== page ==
Joseph Strutt (philanthropist)
Joseph Strutt (1765–1844) was an English philanthropist, whose wealth came from the family textile business. The Strutt brothers were radical social reformers who made significant donations and founded several important institutions in their native Derby area.
Background and early life
Joseph was the youngest son of Jedediah Strutt of Derby and Elizabeth Woolatt, who had two other sons, William and George. The Strutt family made a fortune from a silk, cotton and calico mill on the Morledge at Derby. Three brothers worked in the family business: William in technical aspects, Joseph marketing and George management.
Joseph was baptised at the Unitarian Chapel on Friar Gate, Derby on 19 September 1765, and subsequently educated at Derby School.
In 1793 he married Isabella Archibold Douglas at St. Oswald's Church, Ashbourne, Derbyshire. Isabella subsequently died in 1801 leaving Joseph with a son and two daughters, Caroline and Isabella. Caroline married Edward Hurt but died in 1835. Isabella married John Howard Galton of Hadzor House and was the mother of Sir Douglas Strutt Galton.
Strutt served on the Derby Corporation from the age of 28, serving in numerous offices, including Chief Magistrate and two terms of office as Mayor of Derby. He served his second term as the first mayor of the reformed borough of Derby, taking office from November 1835 until November 1836.
He was a lifelong radical social reformer and dedicated the majority of his time in the service of the town. He had the firm conviction that in order to gain the respect of the working classes and reform them from "Their brutish behaviour and debasing pleasures" they must be allowed the same opportunities to enjoy civilized pleasures, such as art exhibitions and open spaces, as enjoyed by the upper classes.
He served as a Deputy Lieutenant of the local militia during the Napoleonic Wars, as England faced the threat of a French invasion.
Strutt opened up his own house and gardens at Thorntree House in St. Peter's Street, now the site of the HSBC Bank, as an art gallery and museum, for the benefit of all classes of Derby's citizens, in order to cultivate a common appreciation of works of art. The works of art included sculptures by W. J. Coffee, representing the work of sculptors of the Classical antiquity and Renaissance periods, as well as a collection of paintings by famous Renaissance artists. His collection of paintings offered an opportunity for ordinary working citizens to see examples of fine works of art. His collection of artifacts also included a fine example of an Egyptian Mummy, believed to be the one that now resides at Derby's Central Museum.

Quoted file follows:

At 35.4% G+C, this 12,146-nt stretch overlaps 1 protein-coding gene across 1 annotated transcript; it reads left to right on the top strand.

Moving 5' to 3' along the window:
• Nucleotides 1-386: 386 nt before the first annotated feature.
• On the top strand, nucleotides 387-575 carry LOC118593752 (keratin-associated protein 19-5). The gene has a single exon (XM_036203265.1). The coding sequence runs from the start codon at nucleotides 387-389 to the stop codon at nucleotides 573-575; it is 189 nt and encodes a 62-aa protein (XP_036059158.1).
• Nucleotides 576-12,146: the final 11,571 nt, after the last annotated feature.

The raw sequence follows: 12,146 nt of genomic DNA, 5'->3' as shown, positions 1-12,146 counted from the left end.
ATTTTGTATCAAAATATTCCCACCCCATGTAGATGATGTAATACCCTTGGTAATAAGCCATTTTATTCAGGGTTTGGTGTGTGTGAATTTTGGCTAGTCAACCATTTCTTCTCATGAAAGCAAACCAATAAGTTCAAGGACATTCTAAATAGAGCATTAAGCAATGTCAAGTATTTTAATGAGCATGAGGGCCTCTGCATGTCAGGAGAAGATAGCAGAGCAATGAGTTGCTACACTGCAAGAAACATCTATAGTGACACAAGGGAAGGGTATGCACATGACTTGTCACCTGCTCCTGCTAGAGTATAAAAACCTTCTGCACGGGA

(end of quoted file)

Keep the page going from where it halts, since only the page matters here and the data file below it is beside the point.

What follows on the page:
Amongst many other things, Strutt was president of the Mechanics Institution which he founded in 1824, and gave an annual subscription to support its work. The exhibition held in the Institute's lecture hall in 1839 included paintings which came from Strutt's collection. Many of these are thought to have joined the early collection of Derby Museums.
He also gave £1,000 to the Athenaeum Society, helping to build the Athenaeum Building, an art gallery and museum offering collections of art and exhibitions to the general public. He also gave some financial support to the Derbyshire General Infirmary (later to become the Derbyshire Royal Infirmary), which was designed and built by his elder brother, William.
Strutt is probably best known for his gift to the people of Derby of the Arboretum, which was designed to give instruction and be a place for exercise and entertainment; it is also recorded as the first public park in England. He enlisted the services of John Claudius Loudon to lay out his design, which was completed at a personal cost of £10,000.
Strutt died on 13 January 1844 at his home in St. Peters Street, after attending a meeting to cast his vote in favour of improving Derby's sanitary conditions. He had been ill for some time and suffered a relapse from which he never recovered. He was interred along with his wife, Isabella, at the Friargate Unitarian Chapel in Friar Gate. The chapel was demolished in the 1970s to make way for the Heritage Gate office complex, which now incorporates a modern Unitarian Chapel.